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During the 2020 Ryder Cup this September, a shroud started to settle over Whistling Straits as Jon Rahm wasted anybody the United States threw at him for the first two days of the event. Wait, how good is this guy actually? Did we have it all wrong?

This is the gateway to finding underrated golfers, which is an incredibly difficult task. The trick is to select players who are not overly revered. It's less about how good or bad a player is and more about how they are viewed by a broader golf audience. Does the way we view them match up with just how good they actually are?

This could mean great players are still underrated (as we'll see below) because though we believe them to be good, we're unaware of just how good. Most of the time, though, it means that great players are incorrectly assessed as simply solid or perhaps above average by those of us watching.

With that in mind and without further ado, here are my five most underrated golfers going into 2022.

1. Jon Rahm

It seems odd that I would include the No. 1 player on the planet on a list of the most underrated professional golfers, but I'm unconvinced that the general public is aware of just how good Rahm is (and has been). Data Golf ranks golfers by their DG index, which is -- very roughly -- how good they have been compared to the rest of the world over their last 150 rounds. In September, Rahm peaked at 2.71 strokes gained over his last 150 (or so) rounds. How impressive is that? Nobody since Tiger Woods in 2008 has posted a better number, and only three golfers since 2004 -- Ernie Els, Vijay Singh and Woods -- have ranked ahead of where Rahm was at after the Tour Championship. 

When we think about Rahm, I'm afraid we think about him in the category of Xander Schauffele or Louis Oosthuizen, but the reality is that the company of Els, Woods and Singh is more commensurate with his talent level and how good he is right now. The No. 1 player in the world, sure, but not all No. 1s are created equal. Rahm is the best golfer on earth by a wide margin.

2. Viktor Hovland

Hovland combines old-school winning with new-school data. He wins … a lot. Five times in his first 71 OWGR starts, although one of those was the Hero World Challenge (but still!). He was also the No. 1 ball-striker -- off the tee and on approach shots -- in the world over the last 12 months, just ahead of Collin Morikawa, Bryson DeChambeau and Rahm. If his short game could sit right at average, then he could legitimately take on Rahm as the best player in the world.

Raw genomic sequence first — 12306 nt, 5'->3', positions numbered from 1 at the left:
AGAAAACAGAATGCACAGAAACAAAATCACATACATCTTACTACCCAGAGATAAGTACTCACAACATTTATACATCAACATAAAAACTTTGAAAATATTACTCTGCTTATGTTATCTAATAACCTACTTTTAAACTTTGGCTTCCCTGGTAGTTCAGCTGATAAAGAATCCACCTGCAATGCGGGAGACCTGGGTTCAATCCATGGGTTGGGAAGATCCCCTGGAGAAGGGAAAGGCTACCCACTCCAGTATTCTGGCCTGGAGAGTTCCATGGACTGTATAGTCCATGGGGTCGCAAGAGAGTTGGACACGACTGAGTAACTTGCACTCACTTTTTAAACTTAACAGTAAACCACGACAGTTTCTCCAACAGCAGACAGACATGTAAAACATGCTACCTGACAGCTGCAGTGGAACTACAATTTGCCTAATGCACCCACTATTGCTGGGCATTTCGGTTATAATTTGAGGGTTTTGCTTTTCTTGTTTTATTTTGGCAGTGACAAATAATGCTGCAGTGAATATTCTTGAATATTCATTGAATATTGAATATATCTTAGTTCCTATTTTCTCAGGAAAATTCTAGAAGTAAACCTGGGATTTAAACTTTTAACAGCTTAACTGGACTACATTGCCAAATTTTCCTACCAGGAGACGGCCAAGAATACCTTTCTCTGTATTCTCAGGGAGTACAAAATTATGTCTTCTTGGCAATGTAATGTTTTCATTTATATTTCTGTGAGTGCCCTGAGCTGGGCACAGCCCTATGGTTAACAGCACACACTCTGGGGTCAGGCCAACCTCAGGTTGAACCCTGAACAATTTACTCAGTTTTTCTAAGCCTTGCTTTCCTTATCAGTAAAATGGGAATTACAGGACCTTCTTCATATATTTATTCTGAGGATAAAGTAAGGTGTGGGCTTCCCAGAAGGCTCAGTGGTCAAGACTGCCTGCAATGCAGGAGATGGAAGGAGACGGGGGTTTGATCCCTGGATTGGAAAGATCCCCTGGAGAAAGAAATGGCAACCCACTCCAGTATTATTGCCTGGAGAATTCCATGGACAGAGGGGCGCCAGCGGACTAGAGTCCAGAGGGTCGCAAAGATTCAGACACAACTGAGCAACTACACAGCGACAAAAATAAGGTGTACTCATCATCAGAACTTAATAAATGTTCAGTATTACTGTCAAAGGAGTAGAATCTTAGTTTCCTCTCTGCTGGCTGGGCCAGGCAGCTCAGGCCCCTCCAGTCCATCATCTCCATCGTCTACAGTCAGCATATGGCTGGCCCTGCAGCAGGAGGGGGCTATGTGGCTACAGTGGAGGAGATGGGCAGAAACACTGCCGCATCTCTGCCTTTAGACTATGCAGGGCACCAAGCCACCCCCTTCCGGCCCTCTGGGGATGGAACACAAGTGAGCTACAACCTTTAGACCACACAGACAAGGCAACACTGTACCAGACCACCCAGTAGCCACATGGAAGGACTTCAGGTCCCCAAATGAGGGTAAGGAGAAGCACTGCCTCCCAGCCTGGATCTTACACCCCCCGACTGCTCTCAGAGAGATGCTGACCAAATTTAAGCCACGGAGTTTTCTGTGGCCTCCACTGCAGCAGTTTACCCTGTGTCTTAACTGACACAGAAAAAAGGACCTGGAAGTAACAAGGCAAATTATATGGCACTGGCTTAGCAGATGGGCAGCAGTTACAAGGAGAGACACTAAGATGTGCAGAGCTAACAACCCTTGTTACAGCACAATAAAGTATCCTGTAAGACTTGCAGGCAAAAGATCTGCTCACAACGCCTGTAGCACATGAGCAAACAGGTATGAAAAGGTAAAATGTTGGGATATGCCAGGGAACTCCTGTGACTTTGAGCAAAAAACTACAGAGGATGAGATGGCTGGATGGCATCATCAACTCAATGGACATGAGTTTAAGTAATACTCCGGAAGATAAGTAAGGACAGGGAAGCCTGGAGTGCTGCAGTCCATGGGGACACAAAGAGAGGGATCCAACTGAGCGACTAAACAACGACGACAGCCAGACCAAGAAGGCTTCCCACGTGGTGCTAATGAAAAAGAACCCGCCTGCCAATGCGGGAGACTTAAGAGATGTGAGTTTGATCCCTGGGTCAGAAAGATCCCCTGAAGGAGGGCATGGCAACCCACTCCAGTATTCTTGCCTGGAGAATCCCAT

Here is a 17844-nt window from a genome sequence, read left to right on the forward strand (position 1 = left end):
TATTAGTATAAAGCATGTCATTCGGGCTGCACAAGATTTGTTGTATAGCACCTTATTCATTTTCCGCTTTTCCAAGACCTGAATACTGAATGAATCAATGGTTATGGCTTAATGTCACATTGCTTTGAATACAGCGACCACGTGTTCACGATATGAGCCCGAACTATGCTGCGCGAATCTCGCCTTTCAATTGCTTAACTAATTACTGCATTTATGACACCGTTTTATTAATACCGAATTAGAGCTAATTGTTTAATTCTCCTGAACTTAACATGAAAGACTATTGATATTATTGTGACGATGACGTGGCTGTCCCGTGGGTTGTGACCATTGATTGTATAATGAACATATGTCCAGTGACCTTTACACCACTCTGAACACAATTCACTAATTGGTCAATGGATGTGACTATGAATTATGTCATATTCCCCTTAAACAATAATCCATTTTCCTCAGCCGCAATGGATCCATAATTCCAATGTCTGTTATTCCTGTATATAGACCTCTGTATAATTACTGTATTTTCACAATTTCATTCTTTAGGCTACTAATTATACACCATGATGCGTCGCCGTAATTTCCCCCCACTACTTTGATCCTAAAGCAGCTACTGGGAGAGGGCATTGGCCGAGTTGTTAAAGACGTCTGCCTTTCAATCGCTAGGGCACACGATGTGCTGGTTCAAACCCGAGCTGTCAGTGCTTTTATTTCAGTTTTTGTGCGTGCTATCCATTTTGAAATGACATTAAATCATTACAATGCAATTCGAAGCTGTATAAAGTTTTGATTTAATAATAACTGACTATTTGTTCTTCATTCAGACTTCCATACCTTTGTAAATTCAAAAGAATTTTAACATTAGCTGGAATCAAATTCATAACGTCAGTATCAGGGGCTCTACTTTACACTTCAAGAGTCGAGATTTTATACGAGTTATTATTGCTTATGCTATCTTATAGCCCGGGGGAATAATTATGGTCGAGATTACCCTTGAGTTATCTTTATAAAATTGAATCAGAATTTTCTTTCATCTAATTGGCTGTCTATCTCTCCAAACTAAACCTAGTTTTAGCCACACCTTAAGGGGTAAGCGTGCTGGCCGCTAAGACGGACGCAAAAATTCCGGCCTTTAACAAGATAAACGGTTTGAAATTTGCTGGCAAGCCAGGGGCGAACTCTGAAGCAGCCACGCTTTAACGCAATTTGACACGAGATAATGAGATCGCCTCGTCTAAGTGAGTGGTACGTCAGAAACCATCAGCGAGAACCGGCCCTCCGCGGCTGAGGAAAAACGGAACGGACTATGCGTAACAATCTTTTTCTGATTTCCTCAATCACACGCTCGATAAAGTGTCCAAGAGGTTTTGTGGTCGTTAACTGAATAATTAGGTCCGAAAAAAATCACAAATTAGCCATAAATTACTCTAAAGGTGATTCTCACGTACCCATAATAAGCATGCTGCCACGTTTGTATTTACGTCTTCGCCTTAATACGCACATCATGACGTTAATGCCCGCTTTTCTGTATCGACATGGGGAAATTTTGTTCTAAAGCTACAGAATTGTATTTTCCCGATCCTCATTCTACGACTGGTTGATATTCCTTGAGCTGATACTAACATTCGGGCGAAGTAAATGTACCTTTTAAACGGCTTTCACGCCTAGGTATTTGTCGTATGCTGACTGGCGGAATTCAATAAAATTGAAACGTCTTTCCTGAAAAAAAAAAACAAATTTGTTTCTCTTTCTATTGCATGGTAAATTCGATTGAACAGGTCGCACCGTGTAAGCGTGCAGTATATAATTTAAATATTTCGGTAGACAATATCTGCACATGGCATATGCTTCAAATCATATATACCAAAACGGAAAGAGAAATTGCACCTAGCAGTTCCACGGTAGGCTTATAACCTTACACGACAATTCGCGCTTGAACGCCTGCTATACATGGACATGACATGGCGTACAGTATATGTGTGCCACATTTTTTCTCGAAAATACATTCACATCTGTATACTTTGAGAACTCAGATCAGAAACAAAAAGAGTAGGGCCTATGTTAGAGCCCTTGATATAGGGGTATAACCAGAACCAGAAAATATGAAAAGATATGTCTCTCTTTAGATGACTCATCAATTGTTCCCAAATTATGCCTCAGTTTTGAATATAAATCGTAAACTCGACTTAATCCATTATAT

Like some of the other players on here, he needs to do it at a major at some point, but the way he's viewed does not properly match up with just how elite he is, at an age where immense improvement is not out of the question!

3. Daniel Berger

Only Rahm and Patrick Cantlay had a better overall strokes gained number in 2021. And while Berger only won once, he finished in the top 10 in 45% of his tournaments -- more than Cantlay, Hovland, Schauffele, Justin Thomas and Jordan Spieth -- and had a pair of quiet top 10s at majors.

I'd like to see him win more, but he rarely gets talked about as a top-10 guy even though he ranked in the top 10 in top 10s, strokes gained ball-striking, strokes gained tee to green and strokes gained overall in 2021. He's also a complete menace in match play as evidenced at pretty much every team event he's ever played.

4. Sam Burns

It's crazy that Sam Burns is the No. 11 player in the world to end 2022. It's even crazier that Data Golf suggests that he's a little underrated in that spot and ranks him as the No. 7 (!!) player in the world between DeChambeau and Morikawa. 

Burns finished in the top five in 28% of his starts in 2021, which was a better number than Thomas, DeChambeau, Scottie Scheffler and Dustin Johnson. He also won twice and made the biggest OWGR leap of anyone currently in the top 50 in the world as he went from No. 154 at the end of last year to No. 11 at the end of this year. The only thing keeping him from greater renown is the fact that he hasn't yet contended at a major championship.

5. Justin Thomas

He wins so, so much (15 times in his first 210 OWGR starts). Data Golf has him as the No. 2 player in the world going into 2022 coming off what Thomas himself described as an unsuccessful year. Because he hasn't had the major success Koepka and Spieth have had, I'm not sure folks realize how many wins he has at his age and the types of players he's trending with as he heads into a new year. 

When Ernie Els, Rory McIlroy, Justin Leonard and David Duval are your comps, something is going very well, and I think sometimes we put him a half tier or maybe even a full tier down from where he actually belongs.

Data Golf